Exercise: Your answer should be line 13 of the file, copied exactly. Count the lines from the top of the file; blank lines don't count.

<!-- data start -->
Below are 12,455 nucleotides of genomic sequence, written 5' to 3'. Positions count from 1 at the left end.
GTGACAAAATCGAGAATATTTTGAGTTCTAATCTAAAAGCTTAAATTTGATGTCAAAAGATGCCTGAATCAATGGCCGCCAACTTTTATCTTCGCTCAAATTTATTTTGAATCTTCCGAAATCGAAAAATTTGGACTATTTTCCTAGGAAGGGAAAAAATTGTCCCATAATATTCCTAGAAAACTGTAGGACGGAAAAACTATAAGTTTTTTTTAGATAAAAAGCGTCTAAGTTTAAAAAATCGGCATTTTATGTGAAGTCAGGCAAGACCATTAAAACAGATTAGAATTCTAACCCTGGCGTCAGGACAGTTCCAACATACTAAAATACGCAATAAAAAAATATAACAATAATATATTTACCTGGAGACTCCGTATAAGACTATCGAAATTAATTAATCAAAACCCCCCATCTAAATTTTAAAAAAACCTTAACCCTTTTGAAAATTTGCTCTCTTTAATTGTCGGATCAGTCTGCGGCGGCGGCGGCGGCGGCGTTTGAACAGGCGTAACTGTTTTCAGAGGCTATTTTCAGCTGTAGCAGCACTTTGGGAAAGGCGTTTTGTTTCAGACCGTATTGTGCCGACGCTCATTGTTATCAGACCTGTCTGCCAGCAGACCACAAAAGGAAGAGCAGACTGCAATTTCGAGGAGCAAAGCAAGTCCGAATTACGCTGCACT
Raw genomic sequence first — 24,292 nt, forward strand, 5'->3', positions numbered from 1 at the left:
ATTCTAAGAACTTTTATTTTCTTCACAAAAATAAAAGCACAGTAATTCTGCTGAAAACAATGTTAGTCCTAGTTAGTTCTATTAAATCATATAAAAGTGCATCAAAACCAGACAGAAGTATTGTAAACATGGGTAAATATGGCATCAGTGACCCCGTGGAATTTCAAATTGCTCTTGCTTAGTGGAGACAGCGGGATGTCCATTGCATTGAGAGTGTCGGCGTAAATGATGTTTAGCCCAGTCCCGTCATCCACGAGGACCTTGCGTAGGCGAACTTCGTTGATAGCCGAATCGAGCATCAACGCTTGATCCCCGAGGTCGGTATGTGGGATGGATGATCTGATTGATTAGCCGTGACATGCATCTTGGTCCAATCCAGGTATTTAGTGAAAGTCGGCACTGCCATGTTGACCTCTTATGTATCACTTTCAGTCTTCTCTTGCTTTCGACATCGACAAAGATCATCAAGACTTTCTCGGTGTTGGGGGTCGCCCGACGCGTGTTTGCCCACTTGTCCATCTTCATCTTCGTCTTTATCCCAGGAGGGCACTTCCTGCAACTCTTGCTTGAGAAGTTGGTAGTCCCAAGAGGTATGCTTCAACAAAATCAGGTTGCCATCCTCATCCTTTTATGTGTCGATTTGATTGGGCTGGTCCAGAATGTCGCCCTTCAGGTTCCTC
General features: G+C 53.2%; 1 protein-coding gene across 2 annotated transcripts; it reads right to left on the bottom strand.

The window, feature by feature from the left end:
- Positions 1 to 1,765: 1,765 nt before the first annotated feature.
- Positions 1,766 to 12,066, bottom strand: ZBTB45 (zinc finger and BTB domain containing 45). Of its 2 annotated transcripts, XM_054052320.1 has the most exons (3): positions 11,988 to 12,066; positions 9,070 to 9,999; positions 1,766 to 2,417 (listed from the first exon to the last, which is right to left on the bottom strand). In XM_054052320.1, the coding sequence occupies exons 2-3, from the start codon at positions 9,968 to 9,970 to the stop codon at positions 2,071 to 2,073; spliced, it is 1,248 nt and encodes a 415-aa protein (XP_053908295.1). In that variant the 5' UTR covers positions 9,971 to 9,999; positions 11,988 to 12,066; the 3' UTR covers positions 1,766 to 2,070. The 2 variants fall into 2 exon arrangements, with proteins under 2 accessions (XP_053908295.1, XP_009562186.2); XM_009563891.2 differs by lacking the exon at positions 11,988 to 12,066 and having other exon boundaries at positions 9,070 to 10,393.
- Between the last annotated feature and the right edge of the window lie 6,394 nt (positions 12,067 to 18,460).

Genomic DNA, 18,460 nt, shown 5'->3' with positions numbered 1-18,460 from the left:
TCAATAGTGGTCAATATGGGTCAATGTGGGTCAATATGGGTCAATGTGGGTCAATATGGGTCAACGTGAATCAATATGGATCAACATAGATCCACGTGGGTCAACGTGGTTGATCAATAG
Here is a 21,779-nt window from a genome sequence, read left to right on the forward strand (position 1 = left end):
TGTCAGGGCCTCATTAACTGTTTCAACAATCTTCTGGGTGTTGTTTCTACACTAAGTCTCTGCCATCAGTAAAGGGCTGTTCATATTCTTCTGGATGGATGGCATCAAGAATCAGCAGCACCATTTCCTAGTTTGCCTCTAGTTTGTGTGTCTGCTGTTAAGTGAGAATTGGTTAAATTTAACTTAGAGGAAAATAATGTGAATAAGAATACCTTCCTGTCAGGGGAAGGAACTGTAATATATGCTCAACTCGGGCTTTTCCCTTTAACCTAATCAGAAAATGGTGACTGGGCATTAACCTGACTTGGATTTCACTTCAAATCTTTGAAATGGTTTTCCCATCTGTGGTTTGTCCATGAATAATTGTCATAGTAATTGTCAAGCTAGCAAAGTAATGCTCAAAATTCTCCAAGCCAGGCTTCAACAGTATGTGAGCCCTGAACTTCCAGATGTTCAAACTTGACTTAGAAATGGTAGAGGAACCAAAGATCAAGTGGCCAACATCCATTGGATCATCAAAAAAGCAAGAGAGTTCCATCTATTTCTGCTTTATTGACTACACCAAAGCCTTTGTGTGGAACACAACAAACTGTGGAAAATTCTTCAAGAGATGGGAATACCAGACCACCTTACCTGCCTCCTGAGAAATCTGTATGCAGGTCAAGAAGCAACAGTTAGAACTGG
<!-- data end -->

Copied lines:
TGTCAGGGCCTCATTAACTGTTTCAACAATCTTCTGGGTGTTGTTTCTACACTAAGTCTCTGCCATCAGTAAAGGGCTGTTCATATTCTTCTGGATGGATGGCATCAAGAATCAGCAGCACCATTTCCTAGTTTGCCTCTAGTTTGTGTGTCTGCTGTTAAGTGAGAATTGGTTAAATTTAACTTAGAGGAAAATAATGTGAATAAGAATACCTTCCTGTCAGGGGAAGGAACTGTAATATATGCTCAACTCGGGCTTTTCCCTTTAACCTAATCAGAAAATGGTGACTGGGCATTAACCTGACTTGGATTTCACTTCAAATCTTTGAAATGGTTTTCCCATCTGTGGTTTGTCCATGAATAATTGTCATAGTAATTGTCAAGCTAGCAAAGTAATGCTCAAAATTCTCCAAGCCAGGCTTCAACAGTATGTGAGCCCTGAACTTCCAGATGTTCAAACTTGACTTAGAAATGGTAGAGGAACCAAAGATCAAGTGGCCAACATCCATTGGATCATCAAAAAAGCAAGAGAGTTCCATCTATTTCTGCTTTATTGACTACACCAAAGCCTTTGTGTGGAACACAACAAACTGTGGAAAATTCTTCAAGAGATGGGAATACCAGACCACCTTACCTGCCTCCTGAGAAATCTGTATGCAGGTCAAGAAGCAACAGTTAGAACTGG